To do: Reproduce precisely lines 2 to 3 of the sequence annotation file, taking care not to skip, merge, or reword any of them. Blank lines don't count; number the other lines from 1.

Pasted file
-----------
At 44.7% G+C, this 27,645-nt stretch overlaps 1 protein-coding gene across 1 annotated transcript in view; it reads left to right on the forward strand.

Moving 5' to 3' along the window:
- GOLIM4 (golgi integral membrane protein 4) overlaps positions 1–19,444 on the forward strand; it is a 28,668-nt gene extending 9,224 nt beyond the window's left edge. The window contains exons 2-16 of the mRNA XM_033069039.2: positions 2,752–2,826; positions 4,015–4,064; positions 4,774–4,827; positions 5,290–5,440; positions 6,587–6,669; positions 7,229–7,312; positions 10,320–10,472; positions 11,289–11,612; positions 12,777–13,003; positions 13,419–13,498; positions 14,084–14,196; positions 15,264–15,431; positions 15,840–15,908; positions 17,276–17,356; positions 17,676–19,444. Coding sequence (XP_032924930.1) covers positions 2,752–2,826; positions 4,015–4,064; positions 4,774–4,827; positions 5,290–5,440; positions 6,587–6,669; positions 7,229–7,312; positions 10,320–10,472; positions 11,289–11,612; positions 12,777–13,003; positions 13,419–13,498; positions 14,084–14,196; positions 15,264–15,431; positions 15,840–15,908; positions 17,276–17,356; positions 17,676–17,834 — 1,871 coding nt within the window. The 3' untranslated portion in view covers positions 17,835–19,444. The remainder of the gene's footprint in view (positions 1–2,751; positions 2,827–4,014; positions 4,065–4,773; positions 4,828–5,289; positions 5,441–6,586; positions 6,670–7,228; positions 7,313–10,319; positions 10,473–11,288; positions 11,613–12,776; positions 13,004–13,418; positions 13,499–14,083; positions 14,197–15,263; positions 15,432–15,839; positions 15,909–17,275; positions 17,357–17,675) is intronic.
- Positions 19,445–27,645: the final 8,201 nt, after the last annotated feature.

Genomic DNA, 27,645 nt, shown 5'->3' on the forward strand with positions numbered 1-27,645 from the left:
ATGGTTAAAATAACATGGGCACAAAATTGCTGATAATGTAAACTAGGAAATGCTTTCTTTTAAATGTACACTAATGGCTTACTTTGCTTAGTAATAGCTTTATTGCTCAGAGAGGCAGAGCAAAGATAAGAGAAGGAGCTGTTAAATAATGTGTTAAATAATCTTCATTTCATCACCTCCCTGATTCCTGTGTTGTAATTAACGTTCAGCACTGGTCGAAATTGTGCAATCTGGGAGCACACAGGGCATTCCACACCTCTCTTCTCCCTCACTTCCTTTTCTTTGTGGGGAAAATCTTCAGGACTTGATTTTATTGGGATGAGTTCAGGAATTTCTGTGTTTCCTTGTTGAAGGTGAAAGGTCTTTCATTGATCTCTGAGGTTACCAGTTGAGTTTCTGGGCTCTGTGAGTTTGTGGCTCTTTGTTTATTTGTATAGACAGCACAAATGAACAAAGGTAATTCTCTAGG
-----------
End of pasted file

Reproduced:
Moving 5' to 3' along the window:
- GOLIM4 (golgi integral membrane protein 4) overlaps positions 1–19,444 on the forward strand; it is a 28,668-nt gene extending 9,224 nt beyond the window's left edge. The window contains exons 2-16 of the mRNA XM_033069039.2: positions 2,752–2,826; positions 4,015–4,064; positions 4,774–4,827; positions 5,290–5,440; positions 6,587–6,669; positions 7,229–7,312; positions 10,320–10,472; positions 11,289–11,612; positions 12,777–13,003; positions 13,419–13,498; positions 14,084–14,196; positions 15,264–15,431; positions 15,840–15,908; positions 17,276–17,356; positions 17,676–19,444. Coding sequence (XP_032924930.1) covers positions 2,752–2,826; positions 4,015–4,064; positions 4,774–4,827; positions 5,290–5,440; positions 6,587–6,669; positions 7,229–7,312; positions 10,320–10,472; positions 11,289–11,612; positions 12,777–13,003; positions 13,419–13,498; positions 14,084–14,196; positions 15,264–15,431; positions 15,840–15,908; positions 17,276–17,356; positions 17,676–17,834 — 1,871 coding nt within the window. The 3' untranslated portion in view covers positions 17,835–19,444. The remainder of the gene's footprint in view (positions 1–2,751; positions 2,827–4,014; positions 4,065–4,773; positions 4,828–5,289; positions 5,441–6,586; positions 6,670–7,228; positions 7,313–10,319; positions 10,473–11,288; positions 11,613–12,776; positions 13,004–13,418; positions 13,499–14,083; positions 14,197–15,263; positions 15,432–15,839; positions 15,909–17,275; positions 17,357–17,675) is intronic.